by Archimandrite Luke,

Abbot of Holy Trinity Monastery

Decem­ber 25, 2016 / Jan­u­ary 7, 2017

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Christ is Born! Glorify Him!

Dear broth­ers and sis­ters in Christ,

While con­tem­plat­ing the Mys­tery in Beth­le­hem of our Lord’s Incar­na­tion we are struck by the great con­trast between the extreme­ly hum­ble, sim­ple sur­round­ings where the birth took place and the majesty of the Creator’s divin­i­ty. How­ev­er, we must remem­ber that noth­ing acci­den­tal hap­pens in the scene we now look upon where every detail has con­scious­ly been arranged by the divine Christ Child, Whom we come to wor­ship today. All that we see demands our clos­est atten­tion.

We are obvi­ous­ly being taught a les­son in humil­i­ty as we gaze upon the low­li­ness of the con­di­tions sur­round­ing the Child, the pover­ty of His par­ents, the feed trough where he lays, the rus­tic shep­herds come to wor­ship him. This is clear­ly an illus­tra­tion of our Savior’s own descrip­tion of Him­self as one Who is meek and low­ly in heart (Mt. 11:29). Nonethe­less we can nev­er ful­ly approach the divine humil­i­ty and meek­ness that char­ac­ter­izes the God-man, let alone under­stand it com­plete­ly. Like­wise His suf­fer­ing, which though sim­i­lar to ours is in its essence hid­den from us and unap­proach­able. We are called upon by the Gospel com­mand­ments to acquire through ascetic strug­gle these virtues, which is imper­a­tive for our sal­va­tion. Ulti­mate­ly they are a grace-filled gift grant­ed by God to those who please Him.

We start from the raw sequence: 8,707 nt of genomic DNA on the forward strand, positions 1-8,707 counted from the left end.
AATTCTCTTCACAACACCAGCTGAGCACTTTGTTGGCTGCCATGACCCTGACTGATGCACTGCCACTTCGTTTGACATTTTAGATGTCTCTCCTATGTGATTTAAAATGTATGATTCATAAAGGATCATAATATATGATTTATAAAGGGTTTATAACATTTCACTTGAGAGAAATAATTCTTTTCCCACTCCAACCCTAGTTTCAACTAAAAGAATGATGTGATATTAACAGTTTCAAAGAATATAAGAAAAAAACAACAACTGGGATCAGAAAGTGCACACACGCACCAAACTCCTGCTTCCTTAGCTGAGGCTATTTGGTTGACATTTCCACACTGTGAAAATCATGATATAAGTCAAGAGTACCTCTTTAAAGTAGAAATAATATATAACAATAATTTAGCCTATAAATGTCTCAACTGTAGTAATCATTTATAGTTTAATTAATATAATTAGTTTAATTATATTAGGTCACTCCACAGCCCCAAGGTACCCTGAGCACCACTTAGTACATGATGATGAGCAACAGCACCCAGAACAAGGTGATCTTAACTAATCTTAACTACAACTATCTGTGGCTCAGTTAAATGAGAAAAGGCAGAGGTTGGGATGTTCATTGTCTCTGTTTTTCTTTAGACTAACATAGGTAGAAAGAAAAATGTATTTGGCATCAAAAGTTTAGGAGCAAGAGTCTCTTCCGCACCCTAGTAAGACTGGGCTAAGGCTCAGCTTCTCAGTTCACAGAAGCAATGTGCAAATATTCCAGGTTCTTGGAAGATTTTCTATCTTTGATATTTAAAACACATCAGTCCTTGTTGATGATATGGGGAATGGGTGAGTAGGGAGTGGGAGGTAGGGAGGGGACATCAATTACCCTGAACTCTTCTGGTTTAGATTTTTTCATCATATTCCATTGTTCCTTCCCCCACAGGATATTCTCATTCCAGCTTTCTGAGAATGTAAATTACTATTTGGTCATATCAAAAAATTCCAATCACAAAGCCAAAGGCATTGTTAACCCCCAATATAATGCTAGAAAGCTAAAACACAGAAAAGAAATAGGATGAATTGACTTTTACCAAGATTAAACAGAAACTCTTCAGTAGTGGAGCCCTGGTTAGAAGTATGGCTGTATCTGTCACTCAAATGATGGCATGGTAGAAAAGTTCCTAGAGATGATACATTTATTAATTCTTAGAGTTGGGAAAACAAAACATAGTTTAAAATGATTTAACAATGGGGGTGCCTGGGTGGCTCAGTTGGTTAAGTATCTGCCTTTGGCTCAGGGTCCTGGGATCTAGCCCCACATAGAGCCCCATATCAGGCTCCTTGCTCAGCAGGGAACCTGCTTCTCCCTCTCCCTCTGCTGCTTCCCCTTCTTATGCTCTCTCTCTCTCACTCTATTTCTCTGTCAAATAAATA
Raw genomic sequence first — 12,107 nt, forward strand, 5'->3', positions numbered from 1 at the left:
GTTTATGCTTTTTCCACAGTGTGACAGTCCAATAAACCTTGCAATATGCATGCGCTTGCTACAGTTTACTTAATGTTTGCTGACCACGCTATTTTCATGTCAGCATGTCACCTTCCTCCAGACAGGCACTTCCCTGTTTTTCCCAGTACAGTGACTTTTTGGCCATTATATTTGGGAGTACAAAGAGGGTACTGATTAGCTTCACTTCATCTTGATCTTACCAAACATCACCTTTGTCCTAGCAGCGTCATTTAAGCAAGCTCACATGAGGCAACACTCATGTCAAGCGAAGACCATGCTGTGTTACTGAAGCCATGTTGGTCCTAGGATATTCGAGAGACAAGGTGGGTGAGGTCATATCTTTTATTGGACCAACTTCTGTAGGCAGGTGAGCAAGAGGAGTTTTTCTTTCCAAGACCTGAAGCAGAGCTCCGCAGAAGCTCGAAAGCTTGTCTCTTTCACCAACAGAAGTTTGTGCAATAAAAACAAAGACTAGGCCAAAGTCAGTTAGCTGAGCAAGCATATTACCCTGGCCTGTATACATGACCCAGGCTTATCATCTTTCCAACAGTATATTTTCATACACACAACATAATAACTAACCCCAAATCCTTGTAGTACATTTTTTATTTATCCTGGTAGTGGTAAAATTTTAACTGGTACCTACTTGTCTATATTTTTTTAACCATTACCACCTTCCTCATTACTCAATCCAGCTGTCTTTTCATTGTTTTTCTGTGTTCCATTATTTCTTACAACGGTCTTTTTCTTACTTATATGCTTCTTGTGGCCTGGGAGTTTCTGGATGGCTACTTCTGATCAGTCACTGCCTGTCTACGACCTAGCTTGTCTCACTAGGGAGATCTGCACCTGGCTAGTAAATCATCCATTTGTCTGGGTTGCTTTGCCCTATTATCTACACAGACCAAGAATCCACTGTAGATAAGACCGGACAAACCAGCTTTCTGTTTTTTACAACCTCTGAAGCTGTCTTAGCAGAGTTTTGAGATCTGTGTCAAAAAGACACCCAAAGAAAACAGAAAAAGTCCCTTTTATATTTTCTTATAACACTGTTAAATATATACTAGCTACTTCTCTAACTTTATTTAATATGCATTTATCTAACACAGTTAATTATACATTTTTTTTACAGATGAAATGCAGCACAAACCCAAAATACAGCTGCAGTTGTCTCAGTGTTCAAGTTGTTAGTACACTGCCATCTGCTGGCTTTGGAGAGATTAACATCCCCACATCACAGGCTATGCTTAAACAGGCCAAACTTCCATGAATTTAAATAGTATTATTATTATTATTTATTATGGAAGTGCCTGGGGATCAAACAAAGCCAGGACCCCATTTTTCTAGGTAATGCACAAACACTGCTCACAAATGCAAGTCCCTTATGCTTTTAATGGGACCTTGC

How­ev­er, our Lord Him­self did not need these hum­ble sur­round­ings for His own sake. Had he been born in the most lux­u­ri­ous of palaces noth­ing would change, He would remain meek and hum­ble and no less divine. But this sharp con­trast draws our atten­tion to some­thing very impor­tant for our edi­fi­ca­tion. Such is the plan of the Lord for His own birth that noth­ing of this sin­ful world, no orna­ment made by sin­ful human hands should embell­ish the cave and detract from our con­tem­pla­tion of His divin­i­ty.

When we come to wor­ship the Christ Child today we remem­ber that this infant is He, as we chant in the Creed, “by Whom all things were made” and Who “will come to judge the liv­ing and the dead”. This is not the imag­ined “baby Jesus” of those who have fall­en away from the Body of Christ and lost an under­stand­ing of the divin­i­ty of our Lord. A true under­stand­ing is only revealed in the hearts of those believ­ers who wor­ship the Divine Infant in the spir­it and truth of Ortho­doxy (cf. Jn 4:24).

Dear broth­ers and sis­ters, this church has today become the cave where our Sav­ior is born. Let us not for­get that while He is present in His divine humil­i­ty and meek­ness He is also present in the majesty of His glo­ry. Let us there­fore con­tin­u­ous­ly approach Him with hearts bro­ken and con­trite but also with rev­er­ence and trem­bling!

Amen.